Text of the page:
The events at Latitude and T in the Park have given a sharp focus to the seemingly universal myopia which inflicts us when we think about festivals. I have been attending music festivals around the UK for almost 20 years and although I have never seen the kind of violence attributed to the aforementioned events, considering the factors involved in ‘enjoying’ the festival experience that is an absolute miracle. ‘What factors’ you may ask? Alcohol and drugs are the factors I am referring to. Alcohol related violent crimes can be as high as 46 for every 1000 drinkers in parts of the UK* so it is only for reasons unstated that violent crimes are not more prevalent at festivals, where sometimes hundreds of thousands of people get completely wasted using a variety of substances and don’t feel the need to fight, burn, rape or steal.   Now I am not going to cite anecdotal evidence to you, I can relate my experiences first hand, so I am well aware of the amounts and types of consumption involved in a weekend at a music festival. My friends and fellow festival travellers make up a wide demographic of people from all over the UK. I have been to festivals in a variety of locations across the country. The only thing that could possibly hamper any scientifically empirical conclusions I could reach would be the fact that I have spent a large proportion of my time at festivals impaired by a variety of chemical substances which I ingested as part of my (the?) festival norm. However, I feel the fact that I am now a confirmed drug-free and teetotal festival attendee gives me a unique insight into the (murky?) world of the great British music and arts festival.   So let’s start by saying why we should not be shocked that violent acts are committed at music festivals. I think back to a particularly wet Sunday at T in the Park during the late 90’s. My friends and their girlfriends had driven to a local village from the site to have a nice breakfast on the Sunday morning, taking both mine and my friends tents with them. We had been forced to sleep in the car park on the Saturday night so this was a gamble we knew we had to take but their was no room in the car for us so we had little choice. While they were all having a lovely hot breakfast the heavens opened above the site and Brian (the names have been changed) and I were stranded with no shelter and no wet weather clothing. All we had to protect us from the elements were 24 cans of Kronenberg, 2 bottles of cider and a bottle of amyl nitrate. We were not the only people who had no tent and were trapped outside the main festival site and as the downpour entered it’s second hour we hoped security may relent and let the thousands of wet, cold festival goers- all of us with access wrist bands- into one of the empty dance tents to shelter. Not a bit of it. So we shivered in the rain and got completely wasted. By the time my friends had driven back from breakfast Brian and I had only 10 cans of lager and half a bottle of cider remaining. We were freezing cold, completely pissed, mentally drained and the site wasn’t even opened yet. As you can imagine, what followed was a hedonistic rampage of epic proportions. I feel particularly sorry for anyone in our vicinity trying to enjoy Gene’s set on that fateful Sunday as a combination of amyl and Martin Rossiter’s resemblance to a lad from Essex we knew meant that the lyrics to ‘Fighting Fit’ and ‘Olympian’ were drowned out by cries of, ‘FUCKING HELL IT’S PHIL THE MOTOR!!! PHIL!! PHHIIIIIIIIILLLLLLLL’. Incidentally, nobody said a word to us. If you had seen the look in my eyes, you would know why too. On the point above where I mention how the organisers failed to help our situation I would say that by not helping people they were actually putting our health at risk. We could see from the entrance to the main festival site that the dance tent was empty. The stage was still being set up but no-one was using the space in front of the stage. In other words, the only activity going on in the tent at that time was the usual activity which takes place between performers set’s. There was an hour to go before the gates officially opened, someone should have opened the gates earlier to give punters access to shelter. By not taking any action I am pretty convinced the stewards and organisers were being criminally negligent. At least, that is what I was thinking at the time with my anger fuelled by an empty stomach, lack of sleep and high levels of alcohol. What a dangerous combination? I bet I wasn’t the only one standing in the rain thinking the exact same thing.   Another of these types of situation occurred at the Homelands festival I attended in 2001 (possibly?). I had attended with a large group of friends but travelled to the site in Ayrshire with my girlfriend at the time. It was on the 1st of June, a date forever etched in my memory because it snowed that night. In Scotland. In June. The snow didn’t last for long before turning to sleet then a bitingly cold downpour. We experienced all of this weather while standing in the queue for the busses leaving from the site in the early morning. Of course there shouldn’t have been a queue because the festival coaches were leaving the site at 15 minute intervals. It said so on the festival flyers and on the festival website. Only they weren’t. We could see all the coaches parked on a hill. They were NOT moving. We waited an hour and a half for the first coach to drive the 200 yards from where they were parked to where we were waiting. It appears the organisers had been caught unawares by the thousands of people who decided that being at an outdoor festival while it was snowing was NOT a good idea! Despite the fact all the festival literature had described coaches leaving the site at ‘15 minute intervals from 11:30pm’, the organisers clearly were only prepared for people leaving from much later. As you can imagine, thousands of chemically unbalanced party animals trapped in a field wearing too little clothing and being exposed to the elements was a recipe for disaster.   I realise it may seem from these examples that I blame the recent violence at festivals squarely with the organisers but this is not the case. I am merely highlighting how dangerous external factors can influence the collective thinking where groups of mentally and physically vulnerable people are involved. Festival attendees drink and drug consumption is far and away the most dangerous factor when trying to figure out why violence can flare up at otherwise peaceful events.   I used to have a fairly consistent festival carry out which consisted 1x bottle Rum, 1x bottle Gin, 1x 1.5 Litre Vodka, 24 lagers and various uppers. Sometimes I would also take some psychedelics (either mushrooms or LSD). Some people reading this will think it is an outrageous amount of chemicals to be taking at a festival, other people will probably think I am as rock n roll as the tooth fairy, and no I am not talking about Alan Carr.   I know festival goers who usually take a lot less than I used to and I also know people who take a lot more. I took this amount because it was light enough to carry and would guarantee I was wasted for the entire 4 days with enough vodka left over to get me home on the Monday. I know people who go to festival’s with almost no alcohol at all but will think nothing of taking ten ecstasy tablets per day along with a couple of grams of cocaine and an ounce of grass. I know people who only ingest herbal or naturally occurring chemicals so they will smoke strong weed and ingest mushrooms or peyote. I know people who don’t take anything to festivals in order to just see what happens when they get there! This mainly involves looking for the most wasted people at the festival and attempting to buy some of whatever they are taking, a lucky dip approach if you will! The long and the short of it is I know a lot of people who go to festivals and I know a lot of what they take. It occurs to me that I am the only person I know who now goes to festivals and doesn’t use some form of mind altering substance. Obviously I am not the only person in the UK who is straight at festivals, I am just the only straight one from my extended group of friends.     I made the choice a couple of years ago to stop taking drugs and to quit drinking and as anyone who knows me will testify, it was a very good decision. However, I accept that I am in the minority, particularly in the west of Scotland. Being teetotal is highly unusual and at times it seems that not drinking to incredible excess is rarer than a premiership footballer driving under 70mph. So this being the case look at our streets every night of the week? And if the tabloids are correct then we are suffering from an unholy, yob-led, crime wave driven by drink and drug fuelled binges. Surely that is what a festival is? A communal drink and drug-fuelled binge with a wicked soundtrack and, for the most part, rather lousy weather?   Compare the crime figures I mentioned earlier to the amount of people attending a festival and it should mean that at T in the Park there will be an average of 2760 violent crimes committed per day. That rises to 4140 for the larger Glastonbury festival! Those types of figures are enough to make your average Daily Mail reader march on Westminster with pitchforks and torches at the ready. Yet look at the actual crime figures? Lothian and borders police received less than 50 complaints from festival goers for the whole weekend. On the Friday there were 26 arrests in total, mainly because the police adopted a ‘zero-tolerance approach’ to drug taking. None of the arrests related to violent behaviour. *   For Glastonbury the figures are even more astonishing with a total number of 393 complaints and the vast majority of these relating to theft.*   Now none of this makes sense. How can hundreds of thousands of people congregate in close proximity to each other in various states of mental and psychological imbalance and NOT go on a violent rampage when the crime statistics indicate that they should?   Well, maybe people are just a lot nicer than we all sometimes believe. I know that there are many reasons for people attending festivals- some for the music, some for the banter with friends, some just to get completely wasted. The fact it is almost impossible to get into festivals without a rather expensive ticket these days means that the amount of people who are willing to go to a festival in order to cause trouble must be very small indeed.   So this brings us to Latitude and T in the Park. Two rapes, sexual assaults, attempted murder. I admit it doesn’t look good, but these appear to have been crimes of opportunity. Crimes fuelled in part by sickening mob-mentality and no doubt lots and lots of chemicals. They are as heartbreaking for the victims as they are inevitable in a society where such crimes take place on an almost daily basis. But, and here’s the kicker, statistically these crimes are anomalous for being so rare at festivals, not for occurring in the first place. Now the worry is that rape in particular may actually be more commonplace but has went unreported in the past, however the fact the crimes took place highlights for me not the fact that festivals are unsafe, but rather they seem miraculously safe when compared to your average Saturday night out in town centres up and down the UK. According to Home Office figures * reported rape figures can be as high as 1 for every 5000 people in England and Wales. In light of this it seems there is an inevitability about what happened. As a society we need to look at why rape occurs and what can be done to help prevent these disgusting crimes from repeating themselves. We must not focus on what happens at festivals while doing nothing about the wider implications of our collective behaviour.         Written by Sean McCann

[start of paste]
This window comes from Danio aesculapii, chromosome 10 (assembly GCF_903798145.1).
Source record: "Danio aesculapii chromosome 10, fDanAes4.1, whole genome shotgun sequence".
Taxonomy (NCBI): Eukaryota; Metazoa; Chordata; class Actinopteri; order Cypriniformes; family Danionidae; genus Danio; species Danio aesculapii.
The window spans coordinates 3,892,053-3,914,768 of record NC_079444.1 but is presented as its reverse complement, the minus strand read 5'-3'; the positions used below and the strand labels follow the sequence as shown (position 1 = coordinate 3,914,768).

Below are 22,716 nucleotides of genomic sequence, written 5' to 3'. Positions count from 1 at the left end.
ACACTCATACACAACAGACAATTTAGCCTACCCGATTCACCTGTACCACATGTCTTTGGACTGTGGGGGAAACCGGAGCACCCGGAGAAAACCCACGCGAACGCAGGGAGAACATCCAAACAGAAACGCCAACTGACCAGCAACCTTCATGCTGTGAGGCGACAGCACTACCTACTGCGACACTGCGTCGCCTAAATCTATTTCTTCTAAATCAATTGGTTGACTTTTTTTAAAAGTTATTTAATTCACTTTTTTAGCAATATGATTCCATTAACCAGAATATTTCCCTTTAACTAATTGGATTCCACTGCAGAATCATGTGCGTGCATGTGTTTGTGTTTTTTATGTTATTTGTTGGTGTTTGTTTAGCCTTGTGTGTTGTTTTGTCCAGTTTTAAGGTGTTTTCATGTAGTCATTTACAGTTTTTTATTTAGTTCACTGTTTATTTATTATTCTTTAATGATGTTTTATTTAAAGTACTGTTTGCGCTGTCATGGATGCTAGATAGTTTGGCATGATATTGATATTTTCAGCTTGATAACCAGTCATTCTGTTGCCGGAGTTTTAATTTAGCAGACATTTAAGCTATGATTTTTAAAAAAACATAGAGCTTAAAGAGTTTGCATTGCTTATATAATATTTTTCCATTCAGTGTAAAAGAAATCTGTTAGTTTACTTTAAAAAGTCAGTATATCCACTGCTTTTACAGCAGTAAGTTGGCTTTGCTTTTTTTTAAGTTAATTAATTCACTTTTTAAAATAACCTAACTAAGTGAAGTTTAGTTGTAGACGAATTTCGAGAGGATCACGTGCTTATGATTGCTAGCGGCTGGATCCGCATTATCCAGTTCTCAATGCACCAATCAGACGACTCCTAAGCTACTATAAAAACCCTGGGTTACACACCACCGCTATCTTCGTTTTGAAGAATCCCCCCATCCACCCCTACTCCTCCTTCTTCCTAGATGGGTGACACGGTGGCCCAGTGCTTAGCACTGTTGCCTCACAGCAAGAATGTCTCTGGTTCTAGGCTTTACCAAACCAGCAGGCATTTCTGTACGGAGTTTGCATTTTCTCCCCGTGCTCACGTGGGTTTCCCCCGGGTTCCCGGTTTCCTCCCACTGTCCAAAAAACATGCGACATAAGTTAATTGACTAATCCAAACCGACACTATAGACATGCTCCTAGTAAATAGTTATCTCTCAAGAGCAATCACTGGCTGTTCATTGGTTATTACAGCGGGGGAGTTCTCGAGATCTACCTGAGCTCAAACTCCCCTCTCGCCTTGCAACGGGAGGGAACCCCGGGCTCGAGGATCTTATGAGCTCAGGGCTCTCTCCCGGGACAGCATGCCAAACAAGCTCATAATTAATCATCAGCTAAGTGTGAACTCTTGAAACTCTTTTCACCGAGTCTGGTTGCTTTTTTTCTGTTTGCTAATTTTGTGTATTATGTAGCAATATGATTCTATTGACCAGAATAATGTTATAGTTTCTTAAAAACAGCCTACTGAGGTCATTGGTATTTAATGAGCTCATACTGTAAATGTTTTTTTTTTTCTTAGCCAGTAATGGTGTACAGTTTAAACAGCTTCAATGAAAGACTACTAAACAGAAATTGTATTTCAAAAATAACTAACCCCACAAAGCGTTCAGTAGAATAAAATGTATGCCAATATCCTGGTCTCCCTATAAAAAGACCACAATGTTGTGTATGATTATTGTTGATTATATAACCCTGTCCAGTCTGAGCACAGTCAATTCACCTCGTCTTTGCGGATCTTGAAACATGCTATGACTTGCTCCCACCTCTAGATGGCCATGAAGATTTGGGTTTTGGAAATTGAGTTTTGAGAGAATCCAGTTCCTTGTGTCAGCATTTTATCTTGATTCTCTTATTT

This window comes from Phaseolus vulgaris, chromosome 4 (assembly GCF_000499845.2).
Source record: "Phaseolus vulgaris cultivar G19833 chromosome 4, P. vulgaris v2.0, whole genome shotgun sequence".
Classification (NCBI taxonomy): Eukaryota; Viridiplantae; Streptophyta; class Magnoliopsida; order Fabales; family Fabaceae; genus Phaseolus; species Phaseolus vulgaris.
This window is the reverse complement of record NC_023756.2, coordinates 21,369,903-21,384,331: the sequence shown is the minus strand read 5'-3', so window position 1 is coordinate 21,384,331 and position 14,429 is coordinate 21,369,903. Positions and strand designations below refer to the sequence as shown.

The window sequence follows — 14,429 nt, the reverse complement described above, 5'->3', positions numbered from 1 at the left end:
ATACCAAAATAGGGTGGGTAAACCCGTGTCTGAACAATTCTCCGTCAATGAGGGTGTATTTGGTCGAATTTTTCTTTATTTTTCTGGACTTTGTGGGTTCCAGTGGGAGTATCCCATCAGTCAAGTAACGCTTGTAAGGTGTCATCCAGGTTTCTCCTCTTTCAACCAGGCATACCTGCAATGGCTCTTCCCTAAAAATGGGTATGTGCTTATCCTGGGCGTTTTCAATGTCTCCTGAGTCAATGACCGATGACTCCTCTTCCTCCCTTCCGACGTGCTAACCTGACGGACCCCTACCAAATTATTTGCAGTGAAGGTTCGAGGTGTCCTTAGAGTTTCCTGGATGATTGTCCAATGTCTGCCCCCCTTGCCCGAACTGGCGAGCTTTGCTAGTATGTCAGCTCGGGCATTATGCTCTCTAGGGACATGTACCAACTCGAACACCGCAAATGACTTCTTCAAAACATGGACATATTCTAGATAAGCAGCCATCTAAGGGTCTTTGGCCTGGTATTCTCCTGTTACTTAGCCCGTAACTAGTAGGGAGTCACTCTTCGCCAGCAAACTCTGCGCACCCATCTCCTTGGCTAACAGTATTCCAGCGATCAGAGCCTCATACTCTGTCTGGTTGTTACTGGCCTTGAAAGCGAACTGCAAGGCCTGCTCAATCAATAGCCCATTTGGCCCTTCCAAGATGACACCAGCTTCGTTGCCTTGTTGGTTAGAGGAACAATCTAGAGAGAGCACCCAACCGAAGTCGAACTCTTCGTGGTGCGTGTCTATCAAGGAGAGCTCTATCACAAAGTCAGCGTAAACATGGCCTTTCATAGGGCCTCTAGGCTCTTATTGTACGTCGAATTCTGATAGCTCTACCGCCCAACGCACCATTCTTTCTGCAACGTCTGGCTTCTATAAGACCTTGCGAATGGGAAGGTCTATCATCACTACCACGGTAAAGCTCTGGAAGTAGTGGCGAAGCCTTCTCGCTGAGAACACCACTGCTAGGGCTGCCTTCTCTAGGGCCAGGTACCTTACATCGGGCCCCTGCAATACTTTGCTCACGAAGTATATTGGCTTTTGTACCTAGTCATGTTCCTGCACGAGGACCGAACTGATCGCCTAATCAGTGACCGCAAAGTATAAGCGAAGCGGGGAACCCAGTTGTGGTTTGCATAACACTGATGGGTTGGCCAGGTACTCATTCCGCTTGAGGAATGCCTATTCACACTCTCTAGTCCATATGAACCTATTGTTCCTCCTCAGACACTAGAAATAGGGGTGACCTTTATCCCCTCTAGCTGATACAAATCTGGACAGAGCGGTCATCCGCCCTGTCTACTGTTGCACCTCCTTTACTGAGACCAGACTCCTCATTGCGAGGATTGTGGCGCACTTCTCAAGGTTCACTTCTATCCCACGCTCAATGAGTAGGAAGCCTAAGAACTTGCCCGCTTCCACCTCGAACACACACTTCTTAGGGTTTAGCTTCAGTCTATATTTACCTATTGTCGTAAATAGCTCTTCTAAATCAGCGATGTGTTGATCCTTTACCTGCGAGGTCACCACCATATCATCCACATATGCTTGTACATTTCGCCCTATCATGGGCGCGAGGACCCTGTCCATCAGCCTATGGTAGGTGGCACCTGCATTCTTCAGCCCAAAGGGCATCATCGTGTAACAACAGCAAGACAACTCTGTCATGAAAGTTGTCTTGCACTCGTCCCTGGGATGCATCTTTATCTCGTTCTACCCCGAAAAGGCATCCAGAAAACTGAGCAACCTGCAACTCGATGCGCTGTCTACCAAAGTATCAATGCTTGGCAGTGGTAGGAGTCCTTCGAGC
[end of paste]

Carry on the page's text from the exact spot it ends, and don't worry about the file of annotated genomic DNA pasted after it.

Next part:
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Institute of Alcohol Studies (http://www.ias.org.uk/resources/factsheets/crime_disorder.pdf ) T In The Park Reported Crimes (http://news.stv.tv/scotland/186313-t-in-the-park-revellers-weather-out-music-festival/) Glastonbury Crime Figures (http://www.gigwise.com/news/57112/Glastonbury-2010-Crime-Levels-Drop-For-The-Second-Year-Running Home Office Rape Figures (http://news.bbc.co.uk/1/hi/england/cumbria/4789919.stm )